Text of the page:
However, our research shows that especially ‘Heavy Shoppers’ have a more positive financial outlook. But the share of Heavy Shoppers has decreased in July. In the first half of May, German Heavy Shoppers made up 18% of all shoppers (and make 52% of all online purchases), and by the first half of July this reduces to 13% (making 43% of all online purchases). This reduction affects both the overall purchase growth as well as the overall financial outlook of German consumers.
When looking at the development of online product categories, Fashion stands out in The Germany, as it is the leading category in acquiring new consumers: in the second half of March, 18% of German shoppers made at least one purchase in online Fashion, and this share has grown to 25% by the first half of July.
German online shoppers say they will buy less overall but will buy more online in August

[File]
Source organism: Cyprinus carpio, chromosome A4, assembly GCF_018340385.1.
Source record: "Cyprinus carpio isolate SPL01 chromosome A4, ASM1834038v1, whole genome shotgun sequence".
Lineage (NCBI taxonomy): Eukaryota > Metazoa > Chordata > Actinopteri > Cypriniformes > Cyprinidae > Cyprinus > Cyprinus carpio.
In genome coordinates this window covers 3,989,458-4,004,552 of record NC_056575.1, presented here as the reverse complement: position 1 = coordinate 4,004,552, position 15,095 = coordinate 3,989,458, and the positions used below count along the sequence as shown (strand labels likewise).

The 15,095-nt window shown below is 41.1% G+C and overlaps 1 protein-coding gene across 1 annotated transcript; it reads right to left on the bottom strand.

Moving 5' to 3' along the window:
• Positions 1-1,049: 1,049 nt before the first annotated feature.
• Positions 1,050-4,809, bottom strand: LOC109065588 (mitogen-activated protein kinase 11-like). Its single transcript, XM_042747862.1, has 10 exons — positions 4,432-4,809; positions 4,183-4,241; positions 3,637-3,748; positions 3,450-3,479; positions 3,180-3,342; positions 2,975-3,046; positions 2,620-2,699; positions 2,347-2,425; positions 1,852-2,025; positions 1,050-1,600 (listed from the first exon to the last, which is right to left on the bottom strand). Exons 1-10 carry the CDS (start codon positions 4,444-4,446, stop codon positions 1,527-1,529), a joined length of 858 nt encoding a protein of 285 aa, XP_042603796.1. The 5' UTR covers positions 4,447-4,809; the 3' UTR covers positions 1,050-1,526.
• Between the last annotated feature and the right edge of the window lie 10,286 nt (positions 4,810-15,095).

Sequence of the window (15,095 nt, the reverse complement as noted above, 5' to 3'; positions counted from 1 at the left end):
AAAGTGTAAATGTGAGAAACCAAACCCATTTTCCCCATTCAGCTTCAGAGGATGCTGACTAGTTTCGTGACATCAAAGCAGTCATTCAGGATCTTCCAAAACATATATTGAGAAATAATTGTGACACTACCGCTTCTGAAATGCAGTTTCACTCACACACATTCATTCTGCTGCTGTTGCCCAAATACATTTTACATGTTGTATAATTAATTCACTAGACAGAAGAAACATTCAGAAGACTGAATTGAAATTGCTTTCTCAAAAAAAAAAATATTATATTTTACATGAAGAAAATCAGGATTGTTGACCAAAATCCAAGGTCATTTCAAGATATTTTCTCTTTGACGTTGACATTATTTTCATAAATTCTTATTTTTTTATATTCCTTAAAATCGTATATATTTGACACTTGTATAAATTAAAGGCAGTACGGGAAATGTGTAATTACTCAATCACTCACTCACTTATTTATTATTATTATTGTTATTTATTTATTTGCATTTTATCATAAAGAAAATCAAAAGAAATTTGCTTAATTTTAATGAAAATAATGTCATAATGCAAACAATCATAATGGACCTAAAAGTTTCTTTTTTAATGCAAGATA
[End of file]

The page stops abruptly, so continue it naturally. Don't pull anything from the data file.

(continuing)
We asked German consumers to estimate if they would increase or decrease their total number of purchases in general, as well as online purchases specifically. And we find that German consumers project that they will buy less overall, but that they will make a larger share of their purchases online. This means that, providing that consumers act on their intentions, we can expect a continued shift of purchases to online channels, leading e-commerce to slightly grow further in Germany in August. This comes at the expense of purchases in brick-and-mortar stores.
Above graph illustrates which segments claim to shift purchases from online and offline channels in August. Only one segment claims to increase both offline and online purchases and that is the normally more risk-taking segment of younger males. Overall, we predict that e-commerce growth will be driven by the younger segments, with a high income. Older segments with a lower income are significantly more restrictive and will likely hold back purchases in August.
Fashion leads German e-commerce purchases in August